Burlingame officials reimagined a stretch of Chapin Avenue near downtown to be more environmentally resilient and accommodating to pedestrians and bicyclists.
The Burlingame City Council unanimously supported a redesign plan for Chapin Avenue, connecting Primrose Rose to El Camino Real, which removes parking spaces to make room for new bike lanes, improved pedestrian crossings and more green space.
The proposed reconfiguration is brought by a state mandate requiring cities to soften their streets and introduce more landscaping, trees and other natural surfaces which will do a better job of capturing stormwater runoff.
Members of the City Council considered two proposed alternatives for the street, and ultimately selected a design they felt would be safer for pedestrians and motorists plus do a better job of reaching the goal of establishing more green infrastructure.
For her part, Councilmember Donna Colson said she is happy the plans were proposed because she frequently visits the area and sees plenty of room for enhancements.
“I’m really happy we are doing something,” she said “Anything is an improvement.”
Ultimately though, Colson said she favored the design cutting out more parking spaces because the alternative composition she feared would create a potentially dangerous environment for those walking and driving in the area.
“I’m just a little bit nervous about that whole interaction between traffic and pedestrians,” she said.
What’s more, Colson said she felt it is reasonable to sacrifice parking spaces along the street to make way for the new features, because there are an abundance of nearby lots downtown.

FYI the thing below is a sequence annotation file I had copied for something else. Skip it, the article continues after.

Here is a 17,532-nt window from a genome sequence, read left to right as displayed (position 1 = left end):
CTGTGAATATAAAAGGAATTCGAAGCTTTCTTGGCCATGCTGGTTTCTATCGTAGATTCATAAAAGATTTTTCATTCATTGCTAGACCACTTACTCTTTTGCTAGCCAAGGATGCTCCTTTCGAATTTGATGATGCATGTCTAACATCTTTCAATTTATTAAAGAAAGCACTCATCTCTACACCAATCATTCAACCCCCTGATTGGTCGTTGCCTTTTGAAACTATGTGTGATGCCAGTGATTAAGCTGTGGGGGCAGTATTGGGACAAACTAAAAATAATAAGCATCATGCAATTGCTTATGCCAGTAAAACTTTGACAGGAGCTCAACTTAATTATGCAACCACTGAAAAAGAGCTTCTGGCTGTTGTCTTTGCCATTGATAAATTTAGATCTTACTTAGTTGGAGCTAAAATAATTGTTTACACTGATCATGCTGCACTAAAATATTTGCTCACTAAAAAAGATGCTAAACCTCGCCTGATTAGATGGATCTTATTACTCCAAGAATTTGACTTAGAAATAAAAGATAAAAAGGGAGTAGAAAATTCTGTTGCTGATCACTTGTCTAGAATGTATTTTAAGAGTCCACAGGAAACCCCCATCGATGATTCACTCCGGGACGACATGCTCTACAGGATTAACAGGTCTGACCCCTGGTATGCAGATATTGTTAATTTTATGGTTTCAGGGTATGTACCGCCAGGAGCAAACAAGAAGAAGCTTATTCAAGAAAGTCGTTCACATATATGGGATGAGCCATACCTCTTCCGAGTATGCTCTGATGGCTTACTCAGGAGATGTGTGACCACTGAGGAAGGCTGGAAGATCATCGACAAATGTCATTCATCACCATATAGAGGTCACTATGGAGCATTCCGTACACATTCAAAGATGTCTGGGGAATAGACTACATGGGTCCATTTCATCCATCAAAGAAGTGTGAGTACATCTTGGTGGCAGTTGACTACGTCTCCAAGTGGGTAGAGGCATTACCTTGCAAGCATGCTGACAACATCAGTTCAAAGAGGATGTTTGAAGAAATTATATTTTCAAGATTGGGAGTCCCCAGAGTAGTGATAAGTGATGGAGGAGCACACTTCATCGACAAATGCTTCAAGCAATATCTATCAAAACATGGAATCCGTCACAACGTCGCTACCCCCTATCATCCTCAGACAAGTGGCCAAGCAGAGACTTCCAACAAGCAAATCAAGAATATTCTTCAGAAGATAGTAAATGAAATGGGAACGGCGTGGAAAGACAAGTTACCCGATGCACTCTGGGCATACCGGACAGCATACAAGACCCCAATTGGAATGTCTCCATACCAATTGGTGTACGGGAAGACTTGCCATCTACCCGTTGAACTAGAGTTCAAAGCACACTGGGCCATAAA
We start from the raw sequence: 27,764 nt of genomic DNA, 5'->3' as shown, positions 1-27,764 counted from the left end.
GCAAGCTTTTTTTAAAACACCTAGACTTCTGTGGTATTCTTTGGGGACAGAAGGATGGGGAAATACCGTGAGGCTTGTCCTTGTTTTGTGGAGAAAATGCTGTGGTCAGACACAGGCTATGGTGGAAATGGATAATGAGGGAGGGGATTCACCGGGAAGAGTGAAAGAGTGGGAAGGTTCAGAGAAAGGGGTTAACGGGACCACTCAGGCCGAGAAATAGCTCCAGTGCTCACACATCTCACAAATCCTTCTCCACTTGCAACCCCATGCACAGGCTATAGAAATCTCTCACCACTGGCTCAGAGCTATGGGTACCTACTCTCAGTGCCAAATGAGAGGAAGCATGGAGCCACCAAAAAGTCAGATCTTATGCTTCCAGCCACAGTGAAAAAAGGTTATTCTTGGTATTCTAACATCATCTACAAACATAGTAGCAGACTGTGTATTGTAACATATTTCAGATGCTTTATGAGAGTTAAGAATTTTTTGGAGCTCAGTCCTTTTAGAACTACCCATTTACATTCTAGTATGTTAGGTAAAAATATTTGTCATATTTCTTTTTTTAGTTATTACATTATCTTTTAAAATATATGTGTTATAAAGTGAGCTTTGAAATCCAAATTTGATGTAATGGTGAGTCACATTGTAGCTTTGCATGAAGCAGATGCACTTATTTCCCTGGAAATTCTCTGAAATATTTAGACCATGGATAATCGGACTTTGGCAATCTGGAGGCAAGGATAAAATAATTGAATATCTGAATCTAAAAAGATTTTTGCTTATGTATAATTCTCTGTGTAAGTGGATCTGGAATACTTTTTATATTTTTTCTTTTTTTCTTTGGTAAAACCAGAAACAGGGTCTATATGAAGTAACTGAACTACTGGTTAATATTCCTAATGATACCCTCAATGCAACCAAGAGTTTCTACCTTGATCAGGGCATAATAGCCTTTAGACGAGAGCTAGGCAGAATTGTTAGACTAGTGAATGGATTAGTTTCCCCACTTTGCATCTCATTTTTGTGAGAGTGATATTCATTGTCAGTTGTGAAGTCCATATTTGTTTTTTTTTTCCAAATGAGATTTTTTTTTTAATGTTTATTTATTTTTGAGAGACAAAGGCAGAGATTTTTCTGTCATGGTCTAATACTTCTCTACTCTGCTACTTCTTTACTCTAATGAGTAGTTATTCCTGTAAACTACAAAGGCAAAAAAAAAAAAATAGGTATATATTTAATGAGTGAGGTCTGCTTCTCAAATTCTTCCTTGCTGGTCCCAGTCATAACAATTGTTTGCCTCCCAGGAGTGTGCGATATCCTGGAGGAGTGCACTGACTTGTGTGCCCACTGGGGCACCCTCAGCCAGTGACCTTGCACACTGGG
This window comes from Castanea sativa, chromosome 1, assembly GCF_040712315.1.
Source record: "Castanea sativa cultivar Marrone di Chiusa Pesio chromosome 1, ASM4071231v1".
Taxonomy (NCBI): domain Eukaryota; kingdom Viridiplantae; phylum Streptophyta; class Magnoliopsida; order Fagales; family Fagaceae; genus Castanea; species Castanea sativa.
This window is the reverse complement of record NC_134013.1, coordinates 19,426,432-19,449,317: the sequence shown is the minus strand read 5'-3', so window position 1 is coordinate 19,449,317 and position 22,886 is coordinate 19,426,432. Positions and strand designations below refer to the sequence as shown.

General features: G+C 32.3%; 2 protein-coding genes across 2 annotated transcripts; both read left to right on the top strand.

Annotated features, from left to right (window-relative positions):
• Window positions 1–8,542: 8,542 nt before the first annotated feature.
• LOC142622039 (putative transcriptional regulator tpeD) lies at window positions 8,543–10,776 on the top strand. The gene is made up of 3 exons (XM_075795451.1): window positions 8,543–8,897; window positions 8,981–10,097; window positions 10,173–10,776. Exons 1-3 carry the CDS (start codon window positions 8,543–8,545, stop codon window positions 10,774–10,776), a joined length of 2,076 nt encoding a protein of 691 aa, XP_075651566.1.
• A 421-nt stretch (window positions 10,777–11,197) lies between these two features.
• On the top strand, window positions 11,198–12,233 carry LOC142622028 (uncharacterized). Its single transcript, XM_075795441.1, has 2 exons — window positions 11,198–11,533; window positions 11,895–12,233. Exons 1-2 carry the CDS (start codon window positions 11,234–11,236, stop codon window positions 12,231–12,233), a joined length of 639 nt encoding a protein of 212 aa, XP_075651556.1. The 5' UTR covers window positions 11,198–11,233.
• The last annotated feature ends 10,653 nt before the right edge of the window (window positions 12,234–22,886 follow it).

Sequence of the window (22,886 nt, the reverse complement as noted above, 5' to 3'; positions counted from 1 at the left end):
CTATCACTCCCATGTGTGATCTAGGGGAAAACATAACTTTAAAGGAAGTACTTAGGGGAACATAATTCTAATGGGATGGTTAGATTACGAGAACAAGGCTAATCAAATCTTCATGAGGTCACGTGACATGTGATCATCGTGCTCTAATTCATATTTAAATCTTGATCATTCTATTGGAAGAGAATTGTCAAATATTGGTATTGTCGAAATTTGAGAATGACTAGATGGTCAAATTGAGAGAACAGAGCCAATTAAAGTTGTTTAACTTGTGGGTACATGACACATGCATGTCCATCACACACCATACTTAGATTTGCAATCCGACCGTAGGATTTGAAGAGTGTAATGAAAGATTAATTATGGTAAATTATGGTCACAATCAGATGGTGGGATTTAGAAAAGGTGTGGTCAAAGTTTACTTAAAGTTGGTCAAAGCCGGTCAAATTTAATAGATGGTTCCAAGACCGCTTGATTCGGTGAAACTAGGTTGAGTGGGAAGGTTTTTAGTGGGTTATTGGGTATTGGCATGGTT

Councilmember Emily Beach concurred with Colson’s position, and also said that if the point of the venture is to soften the hardscape, then officials should look to make the most of their opportunity.
“If that is what we are prioritizing, let’s do as much as we can,” she said.
Under the proposal, a new planted median is planned through the middle of the street. Beyond the beautification, the soft surface is intended to do a better job of capturing water than the existing concrete.
Additionally, there will new street trees, bulbouts, pedestrian sanctuaries, bike sharrows plus benches, trash cans and news racks. In all, almost 50 new trees will be planted, about 3,000 square feet of planting will occur and an equal amount of new bioretention space will be provided.
To make way for the new features, the 101 existing street parking spaces will be cut down to 78, according to a city report.
Though the project is intended to align with new state standards, there is no additional money allocated by Sacramento to help cities afford the cost of reconstruction. But Public Works Director Syed Murtuza said officials selecting a design and moving the planning ahead will put Burlingame in a better position to receive grant funding for financing the transformation.
Additionally, he said private developers planning new projects will be expected to offset some of the associated costs.
Beach acknowledged the opportunities for Burlingame to get assistance funding the projects, but anticipated there could be significant capital outlays required as well.
“This is going to be major work going into the future,” she said.
As officials move planning for the projects forward, Beach expressed her enthusiasm over the future of a new Chapin Avenue.
“I think it’s going to be a great improvement,” she said.
Vice Mayor Ricardo Ortiz concurred, and looked forward to beginning the reconstruction.
“The sooner we can get started building it, the happier we will be,” he said.